In the model of mass B, the upper three input keys (potential variables) on the left and right sides represent the force of spring i and j on B, respectively. Divided into three parts by dashed lines: Ji, R, and Jj, where the upper part of R is Newton's equation and the lower part is Euler's equation, and the upper three 1-junction flow variables represent the translational speed of B in the static system, the lower part The three 1-node flow variables represent the angular velocity of B in the coupled system; Ji includes three 0-junctions and submodules Ai and ri. Ai is used to convert the force in the static system into the connected system. In the figure, each rij in the figure represents a modulation transformer MTF whose adjustment signal (transformation ratio) is correspondingly equal to each element of the vector transformation matrix in equation (3).

The force transformation module Ai Figure 4 solves the torque module ri. To make the expression concise, only the mass model linking two springs (and damping) is given. A new port can be modeled on Ji or Jj and connected to R without changing Causality, so you can increase the port arbitrarily. It will be expanded into a model that can connect n springs (and dampers) and package it into sub-modules as shown. The mass model P-space spring and damping parallel model As shown, the left 1-node in the figure is a fixed point, so the stream signal at the source Sf is always zero. In the figure, the C element represents the spring, the R element represents the damping, and the potential signal of the right "0" junction is the resultant force of the spring and the damping on the mass, and is adjusted by the three transducers MTF into the three directions of X, Y and Z components. . The three MTF adjustment signals are the direction cosines of the spring and damping axis.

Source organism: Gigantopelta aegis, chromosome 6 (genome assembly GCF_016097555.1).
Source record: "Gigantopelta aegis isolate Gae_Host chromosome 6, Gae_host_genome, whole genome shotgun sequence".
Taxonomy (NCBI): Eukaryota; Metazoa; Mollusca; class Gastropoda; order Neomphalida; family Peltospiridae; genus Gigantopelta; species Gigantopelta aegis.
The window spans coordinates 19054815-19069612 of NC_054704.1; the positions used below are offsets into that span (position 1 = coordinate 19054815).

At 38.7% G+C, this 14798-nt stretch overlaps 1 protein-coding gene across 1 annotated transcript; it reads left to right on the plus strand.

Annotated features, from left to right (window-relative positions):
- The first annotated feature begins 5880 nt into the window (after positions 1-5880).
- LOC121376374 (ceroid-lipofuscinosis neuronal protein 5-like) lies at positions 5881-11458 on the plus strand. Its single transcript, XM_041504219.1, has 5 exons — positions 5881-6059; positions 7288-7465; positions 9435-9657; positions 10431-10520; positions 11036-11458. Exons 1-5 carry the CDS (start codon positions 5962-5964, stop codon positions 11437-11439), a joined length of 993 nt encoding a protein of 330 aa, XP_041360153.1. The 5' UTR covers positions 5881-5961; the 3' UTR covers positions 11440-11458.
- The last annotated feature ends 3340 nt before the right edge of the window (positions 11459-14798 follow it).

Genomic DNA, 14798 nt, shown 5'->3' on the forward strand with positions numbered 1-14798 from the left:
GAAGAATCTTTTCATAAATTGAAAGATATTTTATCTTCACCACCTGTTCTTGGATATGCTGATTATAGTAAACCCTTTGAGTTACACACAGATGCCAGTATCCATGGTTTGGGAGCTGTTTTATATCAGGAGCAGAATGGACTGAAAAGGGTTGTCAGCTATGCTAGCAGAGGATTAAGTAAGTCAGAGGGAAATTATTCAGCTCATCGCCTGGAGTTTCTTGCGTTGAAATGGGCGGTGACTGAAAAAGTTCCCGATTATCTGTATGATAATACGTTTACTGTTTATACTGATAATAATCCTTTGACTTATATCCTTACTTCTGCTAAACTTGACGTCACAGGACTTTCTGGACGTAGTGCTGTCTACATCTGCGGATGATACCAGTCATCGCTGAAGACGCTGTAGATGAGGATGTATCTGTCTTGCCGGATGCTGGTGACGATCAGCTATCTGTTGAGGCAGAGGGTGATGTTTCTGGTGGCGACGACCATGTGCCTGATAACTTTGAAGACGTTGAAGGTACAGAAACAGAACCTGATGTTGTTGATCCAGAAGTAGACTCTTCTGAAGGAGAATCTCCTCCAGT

The parallel-damping model of the space spring connects the mass model and the parallel model of the spring and damper to form a bond model of the entire spatial multi-degree-of-freedom system, as shown. The signal flow is also given: the position signal is generated by the P module's velocity signal V integral, and the angular velocity signal Ï‰ of the P module is transformed into the derivative of Euler angles through equation (4), and then integrated to obtain the attitude (ie Euler angle). Position and attitude signals are input to the kinematics inverse solution module to calculate the cosine output of each spring to each MTF for adjustment.

Model 2 simulation of a spatial multi-degree-of-freedom vibration system takes a hypothetical hydraulic Stewart platform as an example. When the platform is locked in a certain position by a hydraulic lock, it can be regarded as a parallel connection of 6 springs (with damping). Into a multi-degree-of-freedom vibration system. Its motion platform and load can be equivalent to a mass of 7t. The piston and piston rod diameters of the hydraulic cylinder are 110mm and 70mm, respectively. The hydraulic spring stiffness is calculated as 1.16Ã—107N/m, and the viscous damping coefficient Bc is 8750Ns/m. According to the above method, the model is established so that the platform is locked in the initial neutral position. When the force along the Z-axis is slowly applied to 5.3165Ã—105N in the positive direction, the heave displacement of the platform is 0.01m, and the stiffness of the platform in the heave degree of freedom is calculated. It is 5.3165Ã—105/0.01=5.3165Ã—107 N/m. Then the force is released. At this time, the initial displacement of the platform is 0.01m and there is no initial damping free movement. From the figure, the vibration frequency is 13.81313 Hz.